Little Mathematics Library – Fascinating Fractions

The theory of continued fractions is vast. This booklet covers 
only its fundamentals, but it contains everything that may be 
useful for a layman interested in mathematics.

One more addition to the Little Mathematics Library series. In this post we see Fascinating Fractions by N. M. Beskin.

This booklet is intended for high-school students interested
in mathematics. It is concerned with approximating real
numbers by rational ones, which is one of the most captivating
topics in arithmetic.


Continued fractions represent one of the most perfect
creations of 17-18th century mathematicians: Huygens, Euler,
Lagrange, and Legendre. The properties of these fractions
are really striking.

The following should be borne in mind when reading this
booklet. Topics easily understandable are presented in normal print,
while those more difficult are given in small print. Proofs of some theorems given in small print may be omitted safely. These theorems will necessarily be taken for granted. However, mathematics is not just reading for entertainment. A future mathematician as well as a physicist or an engineer has to acquire skill in dealing with  mathematical constructions and proofs. So take a pencil and a sheet of  paper and study carefully the topics given in small print. You may succeed in simplifying some proofs or finding better ones.

The book was translated from the Russian by V. I. Kisin and was first published by Mir Publishers in 1986.

DJVU | OCR | Bookmarked |  Cover | 827 KB (Zip 823) | 88 pp

All credits to the original uploader, thanks to KS for the link.

You can get the book here or here. (Please post alternate links in comments.)

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Contents

Preface 7
Chapter 1. Two Historical Puzzles
1.1. Archimedes’ Puzzle 9
1.1.1. Archimedes’ Number 9
1.1.2. Approximation 10
1.1.3. Error of Approximation 12
1.1.4. Quality of Approximation 13
1.2. The Puzzle of Pope Gregory XIII 15
1.2.1. The Mathematical Problem of the Calendar … 15
1.2.2. Julian and Gregorian Calendars 17

Chapter 2. Formation of Continued Fractions
2.1. Expansion of a Real Number into a Continued Fraction 19
2.1.1. Algorithm of Expansion into a Continued Fraction 19
2.1.2. Notation for Continued Fractions 21
2.1.3. Expansion of Negative Numbers into Continued Fractions 21
2.1.4. Examples of Nonterminating Expansion 22
2.2. Euclid’s Algorithm 24
2.2.1. Euclid’s Algorithm 24
2.2.2. Examples of Application of Euclid’s Algorithm 26
2.2.3. Summary 27

Chapter 3. Convergents
3.1. The Concept of Convergents 29
3.1.1. Preliminary Definition of Convergents 29
3.1.2. How to Generate Convergents 30
3.1.3. The Final Definition of Convergents 33
3.1.4. Evaluation of Convergents 34
3.1.5. Complete Quotients 34
3.2. The Properties of Convergents 36
3.2.1. The Difference Between Two Neighbouring Convergents 36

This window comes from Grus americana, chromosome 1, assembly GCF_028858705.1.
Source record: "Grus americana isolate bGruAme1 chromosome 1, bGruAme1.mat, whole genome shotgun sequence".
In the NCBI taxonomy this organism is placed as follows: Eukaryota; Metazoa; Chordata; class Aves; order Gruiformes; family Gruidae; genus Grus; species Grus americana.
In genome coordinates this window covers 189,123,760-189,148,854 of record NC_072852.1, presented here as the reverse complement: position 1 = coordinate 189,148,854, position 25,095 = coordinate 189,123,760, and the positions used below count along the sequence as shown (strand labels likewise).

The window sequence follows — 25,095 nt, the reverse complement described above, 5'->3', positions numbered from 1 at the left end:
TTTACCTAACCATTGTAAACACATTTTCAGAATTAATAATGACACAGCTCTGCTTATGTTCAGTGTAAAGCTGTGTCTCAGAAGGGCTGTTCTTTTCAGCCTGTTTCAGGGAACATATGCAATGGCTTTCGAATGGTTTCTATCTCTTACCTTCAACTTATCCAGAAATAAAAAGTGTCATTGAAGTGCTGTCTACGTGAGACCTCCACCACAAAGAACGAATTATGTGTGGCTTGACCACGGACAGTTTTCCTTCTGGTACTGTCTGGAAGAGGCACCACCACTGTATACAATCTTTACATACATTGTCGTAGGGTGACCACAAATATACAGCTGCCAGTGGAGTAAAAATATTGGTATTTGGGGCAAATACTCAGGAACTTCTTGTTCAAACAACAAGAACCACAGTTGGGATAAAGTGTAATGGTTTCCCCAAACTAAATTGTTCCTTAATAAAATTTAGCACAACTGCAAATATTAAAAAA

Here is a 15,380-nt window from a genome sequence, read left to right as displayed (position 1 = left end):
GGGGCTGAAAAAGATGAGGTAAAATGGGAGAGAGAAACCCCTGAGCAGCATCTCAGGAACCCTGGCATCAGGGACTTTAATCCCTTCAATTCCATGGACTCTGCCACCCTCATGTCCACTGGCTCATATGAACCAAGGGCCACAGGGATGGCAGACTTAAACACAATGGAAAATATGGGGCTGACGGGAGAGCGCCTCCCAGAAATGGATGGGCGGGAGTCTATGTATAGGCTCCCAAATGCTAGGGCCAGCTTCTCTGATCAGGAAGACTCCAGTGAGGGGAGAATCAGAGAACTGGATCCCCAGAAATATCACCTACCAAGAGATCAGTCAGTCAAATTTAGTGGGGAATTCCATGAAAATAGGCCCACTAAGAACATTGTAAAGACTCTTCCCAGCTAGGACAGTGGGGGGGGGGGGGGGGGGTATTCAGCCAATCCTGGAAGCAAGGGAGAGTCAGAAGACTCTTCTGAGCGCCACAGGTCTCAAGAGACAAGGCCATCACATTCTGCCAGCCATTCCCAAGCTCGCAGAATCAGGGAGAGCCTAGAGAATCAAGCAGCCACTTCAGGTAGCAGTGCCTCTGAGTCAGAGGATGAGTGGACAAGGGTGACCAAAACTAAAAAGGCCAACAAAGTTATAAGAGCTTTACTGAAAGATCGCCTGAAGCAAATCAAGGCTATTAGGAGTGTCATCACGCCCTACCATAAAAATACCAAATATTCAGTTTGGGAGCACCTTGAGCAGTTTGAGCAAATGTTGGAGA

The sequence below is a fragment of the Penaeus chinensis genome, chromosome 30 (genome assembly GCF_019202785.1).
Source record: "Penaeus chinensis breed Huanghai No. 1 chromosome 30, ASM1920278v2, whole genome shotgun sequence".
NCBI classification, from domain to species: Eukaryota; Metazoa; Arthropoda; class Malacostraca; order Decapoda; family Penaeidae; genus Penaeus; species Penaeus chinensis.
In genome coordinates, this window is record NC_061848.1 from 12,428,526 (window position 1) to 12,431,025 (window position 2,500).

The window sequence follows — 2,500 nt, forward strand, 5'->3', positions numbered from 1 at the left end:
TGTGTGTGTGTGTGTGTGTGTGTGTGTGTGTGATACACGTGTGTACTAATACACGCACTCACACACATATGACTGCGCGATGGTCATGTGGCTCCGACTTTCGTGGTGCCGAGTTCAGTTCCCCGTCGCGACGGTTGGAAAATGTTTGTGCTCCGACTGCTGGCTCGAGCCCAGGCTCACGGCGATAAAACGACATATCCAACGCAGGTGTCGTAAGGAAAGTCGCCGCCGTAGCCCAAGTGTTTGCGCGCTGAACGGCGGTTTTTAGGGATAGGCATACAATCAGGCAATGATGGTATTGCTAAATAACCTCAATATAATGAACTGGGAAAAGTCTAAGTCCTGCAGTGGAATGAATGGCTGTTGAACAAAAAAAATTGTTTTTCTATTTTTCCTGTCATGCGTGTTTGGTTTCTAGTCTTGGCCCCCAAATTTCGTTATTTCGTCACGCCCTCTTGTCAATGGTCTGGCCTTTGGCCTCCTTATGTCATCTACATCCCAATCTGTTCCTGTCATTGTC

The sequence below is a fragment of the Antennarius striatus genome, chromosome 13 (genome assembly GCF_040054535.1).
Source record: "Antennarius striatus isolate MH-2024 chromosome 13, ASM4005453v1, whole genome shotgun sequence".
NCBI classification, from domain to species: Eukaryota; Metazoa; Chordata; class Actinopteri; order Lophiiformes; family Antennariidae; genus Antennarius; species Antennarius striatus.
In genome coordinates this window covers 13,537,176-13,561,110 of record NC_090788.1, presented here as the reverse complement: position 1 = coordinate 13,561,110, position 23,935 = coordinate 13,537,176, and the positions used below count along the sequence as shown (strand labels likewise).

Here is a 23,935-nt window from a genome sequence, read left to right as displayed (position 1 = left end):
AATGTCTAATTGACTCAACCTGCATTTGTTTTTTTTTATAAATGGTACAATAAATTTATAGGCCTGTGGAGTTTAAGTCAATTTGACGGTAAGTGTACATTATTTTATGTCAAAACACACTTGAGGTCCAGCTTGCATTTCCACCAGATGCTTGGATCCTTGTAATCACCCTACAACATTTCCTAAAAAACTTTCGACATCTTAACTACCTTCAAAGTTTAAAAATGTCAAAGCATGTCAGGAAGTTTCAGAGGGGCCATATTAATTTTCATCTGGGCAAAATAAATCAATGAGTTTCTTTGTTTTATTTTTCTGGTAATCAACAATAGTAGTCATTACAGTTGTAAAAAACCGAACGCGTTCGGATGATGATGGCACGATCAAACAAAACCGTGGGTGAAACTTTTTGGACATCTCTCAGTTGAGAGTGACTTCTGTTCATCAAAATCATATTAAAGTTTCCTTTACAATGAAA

3.2.2. Comparison of Neighbouring Convergents  37
3.2.3. Irreducibility of Convergents 39

Chapter 4. Nonterminating Continued Fractions
4.1. Real Numbers 40
4.1.1. The Gulf Between the Finite and the Infinite . . 40
4.1.2. Principle of Nested Segments 41
4.1.3. The Set of Rational Numbers 44
4.1.4. The Existence of Nonrational Points on the  Number Line 45
4.1.5. Nonterminating Decimal Fractions 46
4.1.6. Irrational Numbers 48
4.1.7. Real Numbers 49
4.1.8. Representing Real Numbers on the Number Line 50
4.1.9. The Condition of Rationality of Nonterminating Decimals 52
4.2. Nonterminating Continued Fractions 52
4.2.1. Numerical Value of a Nonterminating Continued Fraction 52
4.2.2. Representation of Irrationals by Nonterminating Continued Fractions 54
4.2.3. The Single-Valuedness of the Representation of a Real Number by a Continued  Fraction 55
4.3. The Nature of Numbers Given by Continued Fractions 58
4.3.1. Classification of Irrationals 58
4.3.2. Quadratic Irrationals 60
4.3.3. Euler’s Theorem 66
4.3.4. Lagrange Theorem 69

Chapter 5. Approximation of Real Numbers
5.1. Approximation by Convergents 72
5.1.1. High-Quality Approximation 72
5.1.2. The Main Property of Convergents 72
5.1.3. Convergents Have the Highest Quality 76

Chapter 6. Solutions
6.1. The Mystery of Archimedes’ Number 81
6.1.1. The Key to All Puzzles 81
6.1.2. The Secret of Archimedes’ Number 81
6.2. The Solution to the Calendar Problem 83
6.2.1. The Use of Continued Fractions 83
6.2.2. How to Choose a Calendar 84
6.2.3. The Secret of Pope Gregory XIII 86
Bibliography 88

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3 Responses to Little Mathematics Library – Fascinating Fractions

  1. muthuvel says:

    thanks man….

  2. somen says:

    thanks a lot damitr this book was most elusive.if you can post kvant selecta i will be thankful.

  3. shrikant says:

    link not working

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